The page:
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While scientists have always recommended physical activity to maintain brain health, studies show that regular stretching and exercise can help older adults with mild memory problems.
Researchers at the Wake Forest University School of Medicine recruited 300 adults with mild cognitive decline do aerobics, stretching and balance exercises. The groups were divided based on these two exercises, twice per week with a personal trainer and two additional times per week on their own for 12 months.
The study was presented on Tuesday for 2022 Alzheimer’s Association International conference in San Diego, California. All participants had some form of mild cognitive impairment, one of the first stages of dementia, and led a sedentary lifestyle.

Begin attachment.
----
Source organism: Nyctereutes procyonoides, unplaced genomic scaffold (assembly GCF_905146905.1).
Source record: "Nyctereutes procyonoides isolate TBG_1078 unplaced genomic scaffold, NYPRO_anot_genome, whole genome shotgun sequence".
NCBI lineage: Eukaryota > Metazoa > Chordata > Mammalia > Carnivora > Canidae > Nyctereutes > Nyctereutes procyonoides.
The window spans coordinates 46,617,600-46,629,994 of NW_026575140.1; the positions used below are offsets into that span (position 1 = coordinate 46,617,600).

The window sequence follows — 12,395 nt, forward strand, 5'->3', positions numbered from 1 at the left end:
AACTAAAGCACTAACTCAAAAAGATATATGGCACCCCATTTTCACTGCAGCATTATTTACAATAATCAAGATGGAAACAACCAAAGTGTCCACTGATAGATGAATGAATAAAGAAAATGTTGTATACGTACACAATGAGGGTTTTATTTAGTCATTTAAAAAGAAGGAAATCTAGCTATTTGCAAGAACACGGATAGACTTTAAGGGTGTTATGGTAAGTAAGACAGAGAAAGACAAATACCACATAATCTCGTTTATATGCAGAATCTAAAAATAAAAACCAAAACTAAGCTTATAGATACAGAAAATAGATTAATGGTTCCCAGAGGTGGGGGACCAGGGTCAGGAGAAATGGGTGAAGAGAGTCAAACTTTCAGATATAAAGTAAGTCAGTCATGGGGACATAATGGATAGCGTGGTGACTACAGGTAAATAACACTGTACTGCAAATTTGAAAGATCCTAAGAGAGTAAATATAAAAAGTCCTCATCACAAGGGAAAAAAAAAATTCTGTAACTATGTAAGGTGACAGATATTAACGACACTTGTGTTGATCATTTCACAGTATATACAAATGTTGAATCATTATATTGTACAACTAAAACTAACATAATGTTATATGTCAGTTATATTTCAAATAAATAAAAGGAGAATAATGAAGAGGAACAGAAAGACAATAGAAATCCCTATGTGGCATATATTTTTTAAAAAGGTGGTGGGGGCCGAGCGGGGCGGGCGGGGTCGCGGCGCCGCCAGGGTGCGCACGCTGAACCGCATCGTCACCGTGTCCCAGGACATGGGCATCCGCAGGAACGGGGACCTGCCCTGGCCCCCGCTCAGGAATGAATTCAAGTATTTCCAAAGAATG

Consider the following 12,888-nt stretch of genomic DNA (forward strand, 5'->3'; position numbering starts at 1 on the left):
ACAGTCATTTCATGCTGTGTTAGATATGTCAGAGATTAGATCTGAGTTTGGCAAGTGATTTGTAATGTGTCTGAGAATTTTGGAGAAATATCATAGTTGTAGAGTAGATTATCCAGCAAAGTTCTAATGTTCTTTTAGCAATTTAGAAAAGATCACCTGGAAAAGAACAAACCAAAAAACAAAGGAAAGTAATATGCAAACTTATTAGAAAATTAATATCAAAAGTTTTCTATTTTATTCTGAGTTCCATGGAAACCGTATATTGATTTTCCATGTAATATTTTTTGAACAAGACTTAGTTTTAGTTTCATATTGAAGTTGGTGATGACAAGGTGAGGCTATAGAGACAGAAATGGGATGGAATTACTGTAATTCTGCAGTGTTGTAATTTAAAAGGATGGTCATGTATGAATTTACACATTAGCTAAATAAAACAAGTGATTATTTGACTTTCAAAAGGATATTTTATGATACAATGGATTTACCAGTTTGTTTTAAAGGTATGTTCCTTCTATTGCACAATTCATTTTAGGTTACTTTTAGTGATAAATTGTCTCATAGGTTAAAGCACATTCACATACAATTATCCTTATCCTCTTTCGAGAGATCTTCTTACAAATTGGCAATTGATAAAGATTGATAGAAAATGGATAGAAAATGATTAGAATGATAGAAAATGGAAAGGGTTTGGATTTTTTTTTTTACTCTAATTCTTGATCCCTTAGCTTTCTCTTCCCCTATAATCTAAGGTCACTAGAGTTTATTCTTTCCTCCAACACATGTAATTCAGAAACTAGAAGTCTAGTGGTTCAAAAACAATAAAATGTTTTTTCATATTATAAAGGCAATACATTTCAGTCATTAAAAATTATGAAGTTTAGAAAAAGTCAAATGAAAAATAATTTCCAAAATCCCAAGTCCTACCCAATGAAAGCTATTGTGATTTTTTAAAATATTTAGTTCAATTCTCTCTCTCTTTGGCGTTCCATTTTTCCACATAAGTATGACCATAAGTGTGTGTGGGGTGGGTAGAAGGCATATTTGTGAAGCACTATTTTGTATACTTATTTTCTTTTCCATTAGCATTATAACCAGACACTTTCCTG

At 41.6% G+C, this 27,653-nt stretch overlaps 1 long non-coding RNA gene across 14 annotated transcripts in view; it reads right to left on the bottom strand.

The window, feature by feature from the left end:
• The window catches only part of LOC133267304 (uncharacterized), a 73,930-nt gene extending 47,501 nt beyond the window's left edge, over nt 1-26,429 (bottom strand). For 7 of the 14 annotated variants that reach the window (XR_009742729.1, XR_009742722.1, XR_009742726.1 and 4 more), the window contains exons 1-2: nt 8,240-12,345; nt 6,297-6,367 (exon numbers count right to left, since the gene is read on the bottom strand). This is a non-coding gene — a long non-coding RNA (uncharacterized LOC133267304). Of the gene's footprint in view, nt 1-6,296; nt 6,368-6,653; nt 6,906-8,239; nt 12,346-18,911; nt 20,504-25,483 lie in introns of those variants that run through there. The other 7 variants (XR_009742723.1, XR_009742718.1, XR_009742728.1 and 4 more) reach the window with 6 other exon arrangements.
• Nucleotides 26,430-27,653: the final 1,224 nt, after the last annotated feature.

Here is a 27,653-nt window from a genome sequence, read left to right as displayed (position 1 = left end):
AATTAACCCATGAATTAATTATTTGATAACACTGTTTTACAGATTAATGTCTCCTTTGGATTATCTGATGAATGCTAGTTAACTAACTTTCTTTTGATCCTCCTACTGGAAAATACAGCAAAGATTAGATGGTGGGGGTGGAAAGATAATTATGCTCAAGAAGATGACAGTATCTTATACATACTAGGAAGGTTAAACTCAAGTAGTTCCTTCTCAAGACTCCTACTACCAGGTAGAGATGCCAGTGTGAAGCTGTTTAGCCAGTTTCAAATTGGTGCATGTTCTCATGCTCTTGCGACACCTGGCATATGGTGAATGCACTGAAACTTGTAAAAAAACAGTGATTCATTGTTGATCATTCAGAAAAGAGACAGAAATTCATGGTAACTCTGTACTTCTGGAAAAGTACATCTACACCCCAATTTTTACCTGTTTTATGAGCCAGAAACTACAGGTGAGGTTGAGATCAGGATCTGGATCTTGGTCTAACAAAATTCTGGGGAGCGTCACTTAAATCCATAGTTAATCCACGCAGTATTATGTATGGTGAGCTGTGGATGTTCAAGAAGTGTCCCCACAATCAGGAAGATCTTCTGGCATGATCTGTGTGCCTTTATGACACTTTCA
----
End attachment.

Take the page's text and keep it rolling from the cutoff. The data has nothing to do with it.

In total, both groups performed 31,000 exercises, says study author Laura Baker. At the end of the experiment, none of the participants in the group had cognitive decline, while in the control group with similar participants with mild cognitive impairment who did not play sports, there was a decrease.
Baker told The Associated Press that the results of the study show “it’s doable for everyone,” especially older adults who have a limited exercise regimen. What’s more, she recommends that exercise “should be part of preventive strategies” for older citizens who are already at risk.
Maria Carrillo, chief scientist at the Alzheimer’s Association, told the AP that past studies have shown that daily physical activity helps reduce inflammation in the brain and increase blood flow to the brain.
Baker also noted that having a social group or support network is critical to other members.
Participants were regularly supported during their activities at the YMCA facilities., According to the Associated Press, regular video calling sessions were set up after Covid-19 closed gyms.